“ To me, grandpapa ! I am quite sure it has been of no use to me.”

“No!" said the old gentleman, smiling; "why, did it not save you from tumbling into the ditch ?” Here Alfred looked rather foolish, while his grandpapa went on: “It is not a very long time ago, Alfred, since you were praising your nettle-porridge.

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The porridge was made of the tender tops of young nettles; and I daresay you remember it very well.”

“Oh yes!” said Mary. "It was old Esther Hodges who told my mother to give it to us; she said it would do us 'a power of good.""

“I am glad you remember it; but let us look at the nettle a little nearer.” Just then a bee alighted on one of the nettle flowers. Do

you think that bee, if he could speak, would say that the nettle was of no use? See, he is gathering honey from it, and, perhaps, finds it as useful as the blooming rose.

The old gentleman then set himself down on the bank; and, having his gloves on, he turned over some of the nettle leaves.

“Look here," said he ; "here is the insect called the ladybird, with its red back spotted with black : I daresay this ladybird finds the nettle of some use, or it would not take shelter under its leaves. Then, again, here is a spider who has woven his web from one leaf to another; no doubt the spider finds the nettle of some use too : so that the bee, the ladybird, and the spider are all against you."

Here Alfred and Mary looked at each other, as if now quite satisfied that the nettle had not been made in vain. But their grandfather still went on: “Nettles are often useful in keeping young people in the right path. When your sister begged you, Alfred, not to go near the ditch, you heeded her not; but when the nettle pointed out your error, you were .convinced of it in a moment. The nettle, moreover, teaches a useful lesson. Look at Alfred's fingers ; they are not stung where he grasped the nettle firmly,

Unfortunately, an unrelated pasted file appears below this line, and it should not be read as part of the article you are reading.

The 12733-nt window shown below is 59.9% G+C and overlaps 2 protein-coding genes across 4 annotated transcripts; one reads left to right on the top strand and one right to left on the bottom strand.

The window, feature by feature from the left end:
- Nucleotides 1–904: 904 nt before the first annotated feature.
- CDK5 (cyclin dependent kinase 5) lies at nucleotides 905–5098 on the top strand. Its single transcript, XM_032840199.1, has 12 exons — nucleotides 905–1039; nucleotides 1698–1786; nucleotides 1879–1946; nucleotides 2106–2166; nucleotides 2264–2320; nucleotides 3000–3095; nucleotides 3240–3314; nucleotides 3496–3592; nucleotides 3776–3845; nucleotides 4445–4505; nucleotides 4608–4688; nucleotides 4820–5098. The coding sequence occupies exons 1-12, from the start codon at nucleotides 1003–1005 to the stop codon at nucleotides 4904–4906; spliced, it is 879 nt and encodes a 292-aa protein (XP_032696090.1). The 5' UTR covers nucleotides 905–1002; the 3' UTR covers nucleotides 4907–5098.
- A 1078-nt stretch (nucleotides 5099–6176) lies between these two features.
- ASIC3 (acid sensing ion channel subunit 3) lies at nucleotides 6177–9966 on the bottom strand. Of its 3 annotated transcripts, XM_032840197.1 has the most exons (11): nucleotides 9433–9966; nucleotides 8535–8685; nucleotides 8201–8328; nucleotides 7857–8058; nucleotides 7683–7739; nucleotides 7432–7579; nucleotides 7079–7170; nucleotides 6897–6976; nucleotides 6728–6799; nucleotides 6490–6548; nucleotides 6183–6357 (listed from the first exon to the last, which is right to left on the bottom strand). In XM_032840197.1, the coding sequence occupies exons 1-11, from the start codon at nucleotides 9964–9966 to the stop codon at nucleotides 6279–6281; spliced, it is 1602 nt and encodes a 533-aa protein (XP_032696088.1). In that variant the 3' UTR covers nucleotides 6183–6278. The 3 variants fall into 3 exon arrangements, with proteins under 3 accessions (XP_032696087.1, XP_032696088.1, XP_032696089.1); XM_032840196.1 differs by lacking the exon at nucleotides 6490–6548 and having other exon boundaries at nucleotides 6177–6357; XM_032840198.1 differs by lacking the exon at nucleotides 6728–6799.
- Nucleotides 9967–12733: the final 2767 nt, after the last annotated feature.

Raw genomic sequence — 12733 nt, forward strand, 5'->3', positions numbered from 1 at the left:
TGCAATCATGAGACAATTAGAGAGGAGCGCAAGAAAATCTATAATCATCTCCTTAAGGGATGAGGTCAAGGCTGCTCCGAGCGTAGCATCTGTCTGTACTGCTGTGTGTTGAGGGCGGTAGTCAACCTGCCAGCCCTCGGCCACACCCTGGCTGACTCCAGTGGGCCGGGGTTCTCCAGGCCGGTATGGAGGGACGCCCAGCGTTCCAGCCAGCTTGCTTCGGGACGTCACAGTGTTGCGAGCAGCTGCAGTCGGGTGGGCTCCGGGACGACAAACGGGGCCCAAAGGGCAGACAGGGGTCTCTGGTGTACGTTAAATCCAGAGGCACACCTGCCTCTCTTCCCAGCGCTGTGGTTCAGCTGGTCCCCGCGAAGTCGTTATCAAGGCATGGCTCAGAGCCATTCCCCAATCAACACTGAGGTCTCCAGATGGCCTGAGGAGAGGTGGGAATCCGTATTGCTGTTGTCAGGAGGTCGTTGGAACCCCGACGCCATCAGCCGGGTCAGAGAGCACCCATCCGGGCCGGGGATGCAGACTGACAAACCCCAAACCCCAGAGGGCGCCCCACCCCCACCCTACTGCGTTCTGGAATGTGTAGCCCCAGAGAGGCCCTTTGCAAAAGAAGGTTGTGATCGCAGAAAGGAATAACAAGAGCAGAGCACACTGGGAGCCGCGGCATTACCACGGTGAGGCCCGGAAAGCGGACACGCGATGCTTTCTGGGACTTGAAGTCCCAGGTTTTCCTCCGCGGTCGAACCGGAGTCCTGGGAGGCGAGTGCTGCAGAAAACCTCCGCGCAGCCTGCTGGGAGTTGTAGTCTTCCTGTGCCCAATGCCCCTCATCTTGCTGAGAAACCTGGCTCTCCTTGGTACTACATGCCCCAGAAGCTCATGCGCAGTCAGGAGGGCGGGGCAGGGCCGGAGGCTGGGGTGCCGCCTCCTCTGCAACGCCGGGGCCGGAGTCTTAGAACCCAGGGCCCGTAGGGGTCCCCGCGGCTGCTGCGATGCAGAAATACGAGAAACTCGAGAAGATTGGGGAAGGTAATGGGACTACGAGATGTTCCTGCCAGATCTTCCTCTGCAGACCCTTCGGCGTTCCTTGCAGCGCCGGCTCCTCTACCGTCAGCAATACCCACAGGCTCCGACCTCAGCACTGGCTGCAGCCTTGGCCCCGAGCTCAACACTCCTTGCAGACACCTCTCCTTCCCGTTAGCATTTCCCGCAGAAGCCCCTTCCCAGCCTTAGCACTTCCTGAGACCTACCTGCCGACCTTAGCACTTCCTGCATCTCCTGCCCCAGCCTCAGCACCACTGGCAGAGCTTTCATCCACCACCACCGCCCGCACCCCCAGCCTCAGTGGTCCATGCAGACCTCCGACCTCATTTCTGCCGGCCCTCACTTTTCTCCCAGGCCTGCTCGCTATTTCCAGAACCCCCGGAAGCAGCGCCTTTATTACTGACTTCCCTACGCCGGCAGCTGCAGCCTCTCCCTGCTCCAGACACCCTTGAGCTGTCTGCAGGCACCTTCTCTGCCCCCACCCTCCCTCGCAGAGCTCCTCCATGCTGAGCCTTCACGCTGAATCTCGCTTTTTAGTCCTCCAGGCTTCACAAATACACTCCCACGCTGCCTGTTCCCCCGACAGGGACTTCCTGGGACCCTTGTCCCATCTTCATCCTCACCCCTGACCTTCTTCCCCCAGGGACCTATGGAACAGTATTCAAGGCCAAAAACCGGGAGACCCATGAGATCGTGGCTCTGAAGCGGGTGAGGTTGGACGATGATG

but only in the parts that touched it liglıtly. Many little trials of the world are of the same character: give way to them, they annoy you; meet them bravely, they injure you not, for you overcome them. Another excellent lesson to be got from the pettle is, to mind your own business, and not to meddle with that of other people. Let the nettle alone, it never stings you; trespass upon it, you must take the consequences. I might say a good deal more ; but if the nettle assists in forming a wholesome food -if it affords honey to the bee, shade and shelter to the ladybird and the spider—if it keeps young people in the proper path, and furnishes us with lessons of useful instruction, you must allow that the stinging nettle has not been made in vain.”


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COME, take up your hats, and away let us haste To the butterfly's ball and the grasshopper's feast; The trumpeter gadfly has summoned the crew, And the revels are now only waiting for you.

On the smooth-shaven grass by the side of the wood,
Beneath a broak oak that for ages has stood,
See the children of earth and the tenants of air
For an evening's amusement together repair,

And there came the beetle, so blind and so black, Who carried the emmet, his friend, on his back; And there was the gnat, and the dragonfly too, With all their relations, green, orange, and blue.